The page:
Animals

Crackdown Likely for 'Comfort' Pets on Planes

Airlines and others are frustrated over abuses of loose rules guiding registration of emotional support animals.

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When Kari Whitman of Ace of Hearts Dog Rescue brought her emotional support dogHank on an American Airlines flight last year, other passengers couldn't help but take notice. The grossly obese dog had to be hauled onto the flight in a cart. He had his own seat in first class, but spent most of the trip lying on the floor of the plane near Whitman.

Hank was a model passenger compared to a pot-bellied emotional support pig that boarded a U.S. Airways crowded Thanksgiving morning flight from Connecticut to Washington in 2014. At first passengers thought that the tattooed woman with the pig was carrying a giant stuffed animal over her shoulder, but when the pig hopped down, pooped in the aisle and squealed, they knew otherwise.

As complaints from airlines and passengers mount over the large array of animals being hauled onto planes by their supposedly emotionally dependent owners, the Department of Transportation is taking a closer look at size and species restrictions for these animals. A DOT Advisory Committee on Accessible Air Transportation is meeting this week to decide on guidelines.

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Service animals, such as those that help blind people, are limited to dogs and, in some cases, miniature horses. Since 2003, when the DOT revised its policy on service animals to include emotional-support animals, there have been no restrictions for these animals. An added perk for pet owners is that their animals can essentially fly for free -- right in the cabin.

"American Airlines has transported many species as service animals, including pigs and birds," Ross Feinstein, a spokesman for AA, told Seeker. "Primary complaints have been about animal behavior."

Passengers with allergies or animal phobias have filed complaints with various airlines. One person's emotional support animal can be another individual's nightmare.

Problems aren't limited to flying either. People have been allowed to wear giant boa constrictors around their necks in stores because the snakes function as emotional support animals. Daniel Greene, who suffers from seizures, claimed that his snake alerted him to pending seizures by giving him a neck hug. Onlookers have not been so comfortable around the seemingly mild-mannered boa.

Then there is also a provision under the Fair Housing Amendments Act of 1988 that views emotional support animals as "reasonable accommodation," even in homes and housing communities that have a "no pets" rule.

The incentive, then, to register a pet as an emotional support animal is clear: free flights, companionship in places that otherwise wouldn't allow pets, and a way to stick it to landlords with no-pet rules.

Plus, the registration process can be ridiculously easy. Technically a person has to provide a letter from a licensed mental health practitioner attesting to the psychological benefit of a pet's presence.But some websites claim to provide this letter after a three-minute screening process. All it takes is a few online clicks, filling out some surveys - and a payment.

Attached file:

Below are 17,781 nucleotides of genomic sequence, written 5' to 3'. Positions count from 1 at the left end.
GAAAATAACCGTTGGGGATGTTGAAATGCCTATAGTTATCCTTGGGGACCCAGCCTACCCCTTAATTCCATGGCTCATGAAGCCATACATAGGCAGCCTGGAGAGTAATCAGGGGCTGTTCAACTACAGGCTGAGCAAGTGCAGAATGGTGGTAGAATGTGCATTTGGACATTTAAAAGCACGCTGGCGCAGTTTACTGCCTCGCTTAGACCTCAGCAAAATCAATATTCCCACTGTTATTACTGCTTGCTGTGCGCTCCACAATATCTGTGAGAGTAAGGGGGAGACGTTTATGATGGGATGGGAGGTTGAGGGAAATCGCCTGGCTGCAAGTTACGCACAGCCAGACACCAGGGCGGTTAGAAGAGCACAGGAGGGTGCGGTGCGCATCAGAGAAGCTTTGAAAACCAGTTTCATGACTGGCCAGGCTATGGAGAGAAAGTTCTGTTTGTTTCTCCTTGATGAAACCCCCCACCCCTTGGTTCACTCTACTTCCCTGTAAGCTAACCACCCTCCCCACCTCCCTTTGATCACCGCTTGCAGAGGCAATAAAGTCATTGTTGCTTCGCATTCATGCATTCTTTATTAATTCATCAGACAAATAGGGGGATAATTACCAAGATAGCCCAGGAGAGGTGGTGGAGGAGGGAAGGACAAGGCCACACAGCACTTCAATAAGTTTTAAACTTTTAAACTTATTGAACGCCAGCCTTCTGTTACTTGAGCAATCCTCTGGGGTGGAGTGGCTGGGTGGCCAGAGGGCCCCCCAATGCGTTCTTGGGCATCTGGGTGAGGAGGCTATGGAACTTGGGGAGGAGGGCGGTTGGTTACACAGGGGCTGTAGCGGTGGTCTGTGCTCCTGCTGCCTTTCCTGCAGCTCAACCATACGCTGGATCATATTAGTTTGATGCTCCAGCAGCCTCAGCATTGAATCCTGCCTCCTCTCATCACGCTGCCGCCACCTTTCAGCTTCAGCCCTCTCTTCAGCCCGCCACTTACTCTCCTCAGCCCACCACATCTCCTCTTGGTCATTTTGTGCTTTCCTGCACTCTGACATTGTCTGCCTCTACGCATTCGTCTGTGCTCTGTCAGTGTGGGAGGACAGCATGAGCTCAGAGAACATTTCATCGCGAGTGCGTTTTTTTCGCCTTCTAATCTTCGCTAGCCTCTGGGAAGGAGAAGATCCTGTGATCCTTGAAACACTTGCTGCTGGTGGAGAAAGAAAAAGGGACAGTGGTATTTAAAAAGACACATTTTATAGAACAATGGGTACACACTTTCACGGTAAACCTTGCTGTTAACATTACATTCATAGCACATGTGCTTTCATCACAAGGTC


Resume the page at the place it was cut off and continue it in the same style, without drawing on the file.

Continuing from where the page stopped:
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Caught up in the mess are people who legitimately need such animals, physically disabled people who are worried about their service animal rights, and the psychologists who are often asked by their patients to provide supporting documentation.

Geoff Ewart says his wife's need to fly with her German Shepherd is sincere. Ewart wrote to the DOT as part of a comment-gathering process tied to this week's meeting, explaining his wife has "relatively severe anxiety that, among other difficulties, surfaces as a fear of flying, having her emotional support animal with her when she's traveling -- especially when flying alone -- makes a big difference in her life."

However, some psychologists are uncomfortable being put in the middle of the situation, or realize later what a tangle they've just entered. Jeffrey Younggren, a professor of clinical and forensic psychology at the University of Missouri, recently conducted a study on this issue with grad student Cassie Boness and psychologist Jennifer Boisvert.

"Most (psychologists) do not understand how serious the letter is and that it is a formal disability letter," Younggren told me. "When this is explained to them and what the implications of such a certification might be -- for example, testifying in court to substantiate the opinion -- they are quite happy to leave these certifications to more qualified evaluators."

Younggren and his colleagues believe that the evaluation process should address specific psychological issues that are going to be improved, and not just that the owner wants to be with their pet.

Most importantly, the researchers believe that the evaluations cannot be done briefly or online through the use of questionnaires.

As Younggren said, "we need to raise the bar on what must be done here."

New DOT regulations on emotional support animals are expected to be out for public comment within the year, although new rules could take months or years to take effect.

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